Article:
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New Colorado Governor's First Executive Order: Get More EVs on the Road

Colorado will join California and nine other states in requiring that a percentage of new light-duty vehicle sales are zero-emissions, thanks to the first executive order signed by Democratic Gov. Jared Polis on Jan. 17.
January 23, 2019, 1pm PST | Irvin Dawid
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Paul Krueger

The executive order directs the Colorado Department of Public Health and Environment to develop a Colorado Zero Emission vehicle program and propose it to the Air Quality Control Commission no later than May 2019.

According to a 9News Video, the new standard would need to be in place by the end of October. A few years later, 10 percent of all light-duty vehicles sold would be required to be electric or zero-emissions, states the new Public Health and Environment director, Eagle County Commissioner Jill Ryan

"Colorado already does plenty to encourage electric and other low-emission vehicles — from a $5,000 tax credit [highest in the nation] to a program that builds fast-charging stations along highways — but Gov. Polis said it isn't enough if the state wants to have nearly 1 million electric vehicles in operation by 2030, a goal set by Polis' predecessor, former Democratic Gov. John Hickenlooper, a year ago," reports Ernest Luning.

Citing his pledge to fight climate change by moving the state toward all-renewable electric power by 2040, Polis said [at Thursday's press conference in Denver's Lower Downtown neighborhood at an electric vehicle (EV) charging station] the order will make it easier for residents to adopt electric vehicles while saving consumers money and providing widespread public health benefits.

The move to make Colorado a zero-emission vehicle or "ZEV" state is expected to encourage automakers to make more electric vehicle models available in Colorado, where dealers currently only carry around half the models available in states like California.

According to the Center for Climate and Energy Solutions (C2ES), "[a]s of December 2018, nine states have adopted both California's Zero Emission Vehicle (ZEV) program as well as the Low-Emission Vehicle (LEV) standards.: Connecticut, Maine, Maryland, Massachusetts, New Jersey, New York, Oregon, Rhode Island, and Vermont.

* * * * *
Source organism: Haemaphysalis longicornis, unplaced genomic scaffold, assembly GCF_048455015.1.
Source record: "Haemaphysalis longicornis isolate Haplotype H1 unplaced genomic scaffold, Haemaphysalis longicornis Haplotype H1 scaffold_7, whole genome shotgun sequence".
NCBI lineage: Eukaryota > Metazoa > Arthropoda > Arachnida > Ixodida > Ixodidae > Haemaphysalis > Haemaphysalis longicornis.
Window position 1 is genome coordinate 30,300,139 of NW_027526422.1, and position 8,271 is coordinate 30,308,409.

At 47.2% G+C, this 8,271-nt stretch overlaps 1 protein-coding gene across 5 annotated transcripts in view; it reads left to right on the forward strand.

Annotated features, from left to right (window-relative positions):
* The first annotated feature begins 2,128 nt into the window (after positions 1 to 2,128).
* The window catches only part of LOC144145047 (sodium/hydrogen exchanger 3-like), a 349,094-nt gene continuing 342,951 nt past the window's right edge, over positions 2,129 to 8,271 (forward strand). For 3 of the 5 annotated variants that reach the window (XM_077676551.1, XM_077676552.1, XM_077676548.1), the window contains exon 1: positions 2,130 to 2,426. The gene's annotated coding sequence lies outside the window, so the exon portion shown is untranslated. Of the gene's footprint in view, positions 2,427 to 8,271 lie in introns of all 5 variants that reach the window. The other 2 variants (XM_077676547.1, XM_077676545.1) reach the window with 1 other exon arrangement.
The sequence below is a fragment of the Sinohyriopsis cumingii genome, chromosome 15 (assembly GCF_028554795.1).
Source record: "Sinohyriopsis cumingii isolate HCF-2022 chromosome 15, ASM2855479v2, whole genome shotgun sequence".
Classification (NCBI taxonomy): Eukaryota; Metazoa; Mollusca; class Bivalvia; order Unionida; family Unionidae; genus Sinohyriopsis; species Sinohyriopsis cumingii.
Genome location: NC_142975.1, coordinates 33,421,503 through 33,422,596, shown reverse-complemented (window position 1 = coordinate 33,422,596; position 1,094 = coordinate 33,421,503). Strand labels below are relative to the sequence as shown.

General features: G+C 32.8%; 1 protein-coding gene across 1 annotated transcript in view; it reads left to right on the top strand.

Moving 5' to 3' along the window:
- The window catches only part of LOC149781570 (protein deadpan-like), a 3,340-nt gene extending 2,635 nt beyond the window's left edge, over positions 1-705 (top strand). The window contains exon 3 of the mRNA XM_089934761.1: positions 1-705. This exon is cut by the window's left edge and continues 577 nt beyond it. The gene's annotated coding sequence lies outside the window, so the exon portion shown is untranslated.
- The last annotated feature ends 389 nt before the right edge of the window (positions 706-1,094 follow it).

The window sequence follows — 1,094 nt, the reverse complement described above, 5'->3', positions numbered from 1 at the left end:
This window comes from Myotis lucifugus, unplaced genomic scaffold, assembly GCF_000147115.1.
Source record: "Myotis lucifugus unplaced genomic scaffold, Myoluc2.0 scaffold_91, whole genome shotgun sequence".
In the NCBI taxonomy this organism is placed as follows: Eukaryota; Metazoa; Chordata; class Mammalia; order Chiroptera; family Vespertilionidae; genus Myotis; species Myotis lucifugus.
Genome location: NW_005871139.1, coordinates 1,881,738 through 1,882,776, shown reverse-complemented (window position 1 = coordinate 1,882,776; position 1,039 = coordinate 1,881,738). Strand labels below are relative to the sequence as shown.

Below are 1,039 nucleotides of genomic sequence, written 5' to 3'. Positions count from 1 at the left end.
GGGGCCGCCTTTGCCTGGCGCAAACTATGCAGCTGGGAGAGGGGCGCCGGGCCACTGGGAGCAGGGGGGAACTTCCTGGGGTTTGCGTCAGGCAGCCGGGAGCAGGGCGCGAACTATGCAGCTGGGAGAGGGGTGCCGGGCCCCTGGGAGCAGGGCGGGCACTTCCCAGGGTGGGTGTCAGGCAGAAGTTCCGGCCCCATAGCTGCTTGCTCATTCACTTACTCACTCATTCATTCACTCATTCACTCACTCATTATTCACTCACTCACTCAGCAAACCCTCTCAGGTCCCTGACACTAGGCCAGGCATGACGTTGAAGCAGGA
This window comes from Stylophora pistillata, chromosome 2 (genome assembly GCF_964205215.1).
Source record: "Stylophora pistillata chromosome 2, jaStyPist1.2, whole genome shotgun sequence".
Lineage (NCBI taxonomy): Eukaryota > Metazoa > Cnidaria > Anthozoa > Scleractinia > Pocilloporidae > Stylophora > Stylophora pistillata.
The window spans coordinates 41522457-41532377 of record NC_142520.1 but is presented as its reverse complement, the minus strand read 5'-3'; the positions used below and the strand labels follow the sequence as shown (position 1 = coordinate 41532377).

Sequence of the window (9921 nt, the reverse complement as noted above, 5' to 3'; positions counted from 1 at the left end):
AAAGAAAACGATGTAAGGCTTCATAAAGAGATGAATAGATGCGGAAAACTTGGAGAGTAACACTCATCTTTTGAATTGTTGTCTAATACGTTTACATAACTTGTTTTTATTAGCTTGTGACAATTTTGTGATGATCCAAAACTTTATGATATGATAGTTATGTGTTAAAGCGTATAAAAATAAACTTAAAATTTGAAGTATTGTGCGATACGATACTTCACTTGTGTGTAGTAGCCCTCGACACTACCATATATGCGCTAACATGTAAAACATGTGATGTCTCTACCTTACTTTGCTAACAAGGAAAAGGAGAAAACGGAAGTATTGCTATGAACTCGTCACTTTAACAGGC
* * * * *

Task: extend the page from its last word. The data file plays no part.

These nine “ZEV states” are following California’s lead in requiring automakers to produce ZEVs to improve local air quality and reduce the emissions contributing to climate change

On vehicle emission standards, California has unique authority under Section 209 of the Clean Air Act to maintain motor vehicle emission standards that are stricter than the federal standards, as long as the federal government has issued a waiver.

The executive order "also steers the remaining proceeds from the state's $70 million emissions-fraud settlement with Volkswagen toward 'electrification of transportation,' including helping pay for public transit vehicles, school buses and trucks," adds Luning.

Auto dealers not pleased

"Noting that three-quarters of Colorado's passenger vehicles are pickup trucks and sport utility vehicles, Tim Jackson, president and CEO of the Colorado Automobile Dealers Association, said in a statement that 'Colorado's challenging driving conditions' aren't as suited to electric vehicles as other states," writes Luning.

In addition, Senate Republican leaders called the executive order an interference with the free market, but there was one notable exception, state Sen. Kevin Priola of Henderson, who, like Gov. Polis, arrived at the press conference in an EV.

Priola is a lead sponsor of bipartisan legislation to set rules so utilities can build charging stations around the state, encouraging electric vehicle drivers to conquer what he called the last remaining obstacle — "range anxiety."

Former California Gov. Jerry Brown signed two executive orders to increase sales of electric vehicles. During his second year in office in 2012, the Democratic governor signed an executive order calling for 1.5 million ZEVs on the road by 2025. Last January, he raised the bar to 5 million by 2030.

However, executive orders don't have the same strength as statutes. California legislation considered in 2016 that would have required that 15 percent of new light-duty vehicles sold in the state be emissions-free by 2025 died amidst opposition from automakers.

Hat tip to Annie Dawid.

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Published on Thursday, January 17, 2019 in Colorado Politics
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